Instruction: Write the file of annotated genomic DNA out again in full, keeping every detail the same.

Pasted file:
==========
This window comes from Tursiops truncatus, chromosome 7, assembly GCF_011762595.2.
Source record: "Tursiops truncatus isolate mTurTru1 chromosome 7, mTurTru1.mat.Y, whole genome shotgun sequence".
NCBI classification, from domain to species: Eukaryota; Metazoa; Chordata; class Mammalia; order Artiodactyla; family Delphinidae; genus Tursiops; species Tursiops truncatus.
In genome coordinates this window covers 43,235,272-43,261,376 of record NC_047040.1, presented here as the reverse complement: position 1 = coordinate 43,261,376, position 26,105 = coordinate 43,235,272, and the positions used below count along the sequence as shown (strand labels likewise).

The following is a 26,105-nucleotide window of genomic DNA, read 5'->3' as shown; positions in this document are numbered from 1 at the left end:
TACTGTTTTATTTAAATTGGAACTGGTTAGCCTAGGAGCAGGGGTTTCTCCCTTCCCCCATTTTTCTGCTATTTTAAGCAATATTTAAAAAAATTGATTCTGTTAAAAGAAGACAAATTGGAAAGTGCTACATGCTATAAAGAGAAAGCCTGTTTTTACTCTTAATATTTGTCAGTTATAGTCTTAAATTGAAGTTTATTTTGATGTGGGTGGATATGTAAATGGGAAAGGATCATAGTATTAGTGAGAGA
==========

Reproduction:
This window comes from Tursiops truncatus, chromosome 7, assembly GCF_011762595.2.
Source record: "Tursiops truncatus isolate mTurTru1 chromosome 7, mTurTru1.mat.Y, whole genome shotgun sequence".
NCBI classification, from domain to species: Eukaryota; Metazoa; Chordata; class Mammalia; order Artiodactyla; family Delphinidae; genus Tursiops; species Tursiops truncatus.
In genome coordinates this window covers 43,235,272-43,261,376 of record NC_047040.1, presented here as the reverse complement: position 1 = coordinate 43,261,376, position 26,105 = coordinate 43,235,272, and the positions used below count along the sequence as shown (strand labels likewise).

The following is a 26,105-nucleotide window of genomic DNA, read 5'->3' as shown; positions in this document are numbered from 1 at the left end:
TACTGTTTTATTTAAATTGGAACTGGTTAGCCTAGGAGCAGGGGTTTCTCCCTTCCCCCATTTTTCTGCTATTTTAAGCAATATTTAAAAAAATTGATTCTGTTAAAAGAAGACAAATTGGAAAGTGCTACATGCTATAAAGAGAAAGCCTGTTTTTACTCTTAATATTTGTCAGTTATAGTCTTAAATTGAAGTTTATTTTGATGTGGGTGGATATGTAAATGGGAAAGGATCATAGTATTAGTGAGAGA